Articles returned to the U.S. after having been exported to be advanced in value or improved in condition by repairs or alterations may qualify for the partial duty exemption under subheading 9802.00.50, HTSUS, provided the foreign operation does not destroy the identity of the exported articles or create new or commercially different articles through a process of manufacture. See A.F. Burstrom v. United States, 44 CCPA 27, C.A.D. 631 (1956), aff'g C.D. 1752, 36 Cust. Ct. 46 (1956); Guardian Industries Corp. v. United States, 3 CIT 9 (1982). Accordingly, entitlement to this tariff treatment is precluded where the exported articles are incomplete for their intended purpose prior to the foreign processing and the foreign processing operation is a necessary step in the preparation or manufacture of finished articles. Dolliff & Company, Inc. v. United States, 455 F. Supp. 618 (CIT 1978), aff'd, 599 F.2d 1015 (Fed. Cir. 1979). Articles entitled to this partial duty exemption are dutiable only upon the cost or value of the foreign repairs or alterations when returned to the U.S., provided the documentation requirements of section 10.8, Customs Regulations (19 CFR 10.8), are satisfied.

In HRL 556992 dated May 7, 1993, notebook computers with a monochrome video display were sent to Canada to be replaced with an active-matrix color video display. The upgraded unit retained all of the original capabilities of the exported unit, (i.e., the ability to store programs, to be freely programmed, to perform computations, and to execute a program requiring logical decision). It was held that the article in its exported condition was complete for its intended use as an "automatic data processing machine", and that it could be used for that purpose without being upgraded. There was no change in the commercial identity of the computer as a result of the upgrade and no new article was created. Accordingly, the upgrade represented an alteration within the meaning of subheading 9802.00.50, HTSUS.

In HRL 557024 dated June 30, 1993, a "host computer" which was part of the Computer Assisted Medical Reconstruction and Analysis System (CAMRA) was sent to Canada where it was modified by the addition of a Canadian-produced board set which allowed the data processing speed of the computer to be increased so that it could handle certain complex software. It was stated that a standard work station could use the software but would require 60 minutes to perform the function, whereas the added board set accelerated the process. It was held that the computer in its exported condition was complete for its intended use as a "digital processing unit", and that the processing abroad did not change the identity or character of the exported article, and no new article of commerce was created. The exported computer was merely enhanced with an accelerator feature. Accordingly, the modifications performed constituted an alteration within the meaning of subheading 9802.00.50, HTSUS.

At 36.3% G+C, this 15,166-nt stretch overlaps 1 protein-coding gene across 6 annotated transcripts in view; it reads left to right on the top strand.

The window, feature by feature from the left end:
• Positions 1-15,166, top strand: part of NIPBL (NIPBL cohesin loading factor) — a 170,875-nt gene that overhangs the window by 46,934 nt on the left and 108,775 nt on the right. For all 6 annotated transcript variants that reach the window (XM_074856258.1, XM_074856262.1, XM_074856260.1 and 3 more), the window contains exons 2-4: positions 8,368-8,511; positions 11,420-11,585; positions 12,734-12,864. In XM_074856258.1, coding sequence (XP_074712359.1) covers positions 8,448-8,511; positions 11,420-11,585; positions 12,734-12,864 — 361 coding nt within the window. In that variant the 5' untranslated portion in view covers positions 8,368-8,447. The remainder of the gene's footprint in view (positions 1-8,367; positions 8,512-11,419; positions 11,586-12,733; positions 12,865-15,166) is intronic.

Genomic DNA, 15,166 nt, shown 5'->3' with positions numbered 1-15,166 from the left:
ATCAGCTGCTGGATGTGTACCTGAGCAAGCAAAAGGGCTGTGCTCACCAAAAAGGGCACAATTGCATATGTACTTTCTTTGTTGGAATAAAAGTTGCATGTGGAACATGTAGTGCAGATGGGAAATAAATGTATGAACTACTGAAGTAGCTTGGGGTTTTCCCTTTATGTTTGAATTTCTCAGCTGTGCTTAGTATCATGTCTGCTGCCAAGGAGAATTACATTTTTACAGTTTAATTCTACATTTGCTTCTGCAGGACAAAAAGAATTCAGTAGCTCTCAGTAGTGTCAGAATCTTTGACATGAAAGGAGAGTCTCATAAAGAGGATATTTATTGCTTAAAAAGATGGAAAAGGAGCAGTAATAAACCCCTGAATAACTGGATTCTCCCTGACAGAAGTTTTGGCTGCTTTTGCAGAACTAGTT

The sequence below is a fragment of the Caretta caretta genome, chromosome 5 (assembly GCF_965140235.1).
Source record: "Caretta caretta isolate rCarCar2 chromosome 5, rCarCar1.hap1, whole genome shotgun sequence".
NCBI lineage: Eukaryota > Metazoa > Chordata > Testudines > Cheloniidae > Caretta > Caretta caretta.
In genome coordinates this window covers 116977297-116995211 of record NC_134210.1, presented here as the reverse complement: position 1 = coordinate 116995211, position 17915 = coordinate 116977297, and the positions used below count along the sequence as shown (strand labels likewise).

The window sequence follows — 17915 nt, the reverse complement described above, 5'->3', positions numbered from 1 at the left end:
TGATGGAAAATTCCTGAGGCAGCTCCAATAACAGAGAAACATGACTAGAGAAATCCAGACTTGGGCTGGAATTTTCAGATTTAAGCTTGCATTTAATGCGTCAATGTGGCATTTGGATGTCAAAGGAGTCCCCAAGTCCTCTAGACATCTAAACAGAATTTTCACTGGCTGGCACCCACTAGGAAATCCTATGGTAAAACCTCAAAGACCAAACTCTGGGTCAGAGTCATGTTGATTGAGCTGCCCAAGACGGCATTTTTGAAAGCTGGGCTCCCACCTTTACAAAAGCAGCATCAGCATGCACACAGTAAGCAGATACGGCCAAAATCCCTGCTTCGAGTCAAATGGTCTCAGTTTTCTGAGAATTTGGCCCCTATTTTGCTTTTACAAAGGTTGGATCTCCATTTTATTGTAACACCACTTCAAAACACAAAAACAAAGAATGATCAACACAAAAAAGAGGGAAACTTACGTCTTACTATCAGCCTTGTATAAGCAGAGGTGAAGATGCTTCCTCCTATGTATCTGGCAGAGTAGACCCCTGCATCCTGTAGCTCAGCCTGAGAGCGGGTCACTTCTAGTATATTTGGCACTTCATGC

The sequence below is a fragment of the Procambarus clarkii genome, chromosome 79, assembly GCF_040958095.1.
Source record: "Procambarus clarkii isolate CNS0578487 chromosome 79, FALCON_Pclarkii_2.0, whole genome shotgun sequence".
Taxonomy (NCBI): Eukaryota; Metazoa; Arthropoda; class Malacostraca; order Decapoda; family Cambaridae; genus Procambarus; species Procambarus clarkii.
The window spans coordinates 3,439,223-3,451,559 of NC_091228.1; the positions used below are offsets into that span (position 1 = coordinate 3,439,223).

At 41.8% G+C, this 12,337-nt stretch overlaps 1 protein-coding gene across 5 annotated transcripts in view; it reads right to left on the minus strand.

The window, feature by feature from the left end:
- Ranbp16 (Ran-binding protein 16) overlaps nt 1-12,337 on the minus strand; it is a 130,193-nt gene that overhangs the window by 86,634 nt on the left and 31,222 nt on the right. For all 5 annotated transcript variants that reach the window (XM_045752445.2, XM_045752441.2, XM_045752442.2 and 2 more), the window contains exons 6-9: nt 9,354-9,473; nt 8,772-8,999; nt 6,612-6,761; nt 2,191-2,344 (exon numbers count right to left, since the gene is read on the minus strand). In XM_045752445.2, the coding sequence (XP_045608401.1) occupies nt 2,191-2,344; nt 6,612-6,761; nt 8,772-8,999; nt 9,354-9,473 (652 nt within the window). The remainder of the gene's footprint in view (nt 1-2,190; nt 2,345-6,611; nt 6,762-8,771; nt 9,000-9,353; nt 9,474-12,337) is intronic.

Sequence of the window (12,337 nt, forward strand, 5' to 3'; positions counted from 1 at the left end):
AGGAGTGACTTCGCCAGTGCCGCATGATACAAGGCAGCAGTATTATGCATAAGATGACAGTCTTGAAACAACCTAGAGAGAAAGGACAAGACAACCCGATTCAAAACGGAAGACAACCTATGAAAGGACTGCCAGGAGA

In Amity Fabrics, Inc. v. United States, C.D. 2104, 43 Cust.Ct. 64, 305 F.Supp. 4 (1959), the court held that unmarketable, pumpkin colored cotton twill-back velveteen which was exported to be redyed rendered the fabric marketable and that this improvement in the exported fabric advanced its value and improved its condition commercially. As the parties had stipulated that the redyeing in no way changed the quality, texture, or character of the material, the court concluded that the identity of the goods was not lost or destroyed by the dying process; no new article was created; there was no change in the character, quality, texture, or use of the merchandise; it was merely changed in color; and that such change constituted an alteration under the statute and Customs Regulations.

Returning to the case at hand, based on HRL 557024 where the upgraded computer accelerated the processing of the software and in Amity Fabrics where the fabric was redyed, we find that the reconditioning operations that increase the speed of the copiers and that involve repainting the cabinetry constitute acceptable alterations within the meaning of subheading 9802.00.50, HTSUS. The copiers are complete articles when they are exported to Mexico, and in both instances where the parts are installed to upgrade the copiers from a Model 150F to a Model 185F and they are repainted, or where worn parts may also be replaced, no new or different article is created, but the copiers are merely made useful again and are allowed to work more efficiently.


On the basis of the information submitted, we find that the reconditioning operations in Mexico, which allow the copiers to perform faster, constitute an alteration within the meaning of subheading 9802.00.50, HTSUS. Therefore, the copiers are entitled to classification under this tariff provision upon compliance with the documentary requirements of 19 CFR 10.8.


John Durant, Director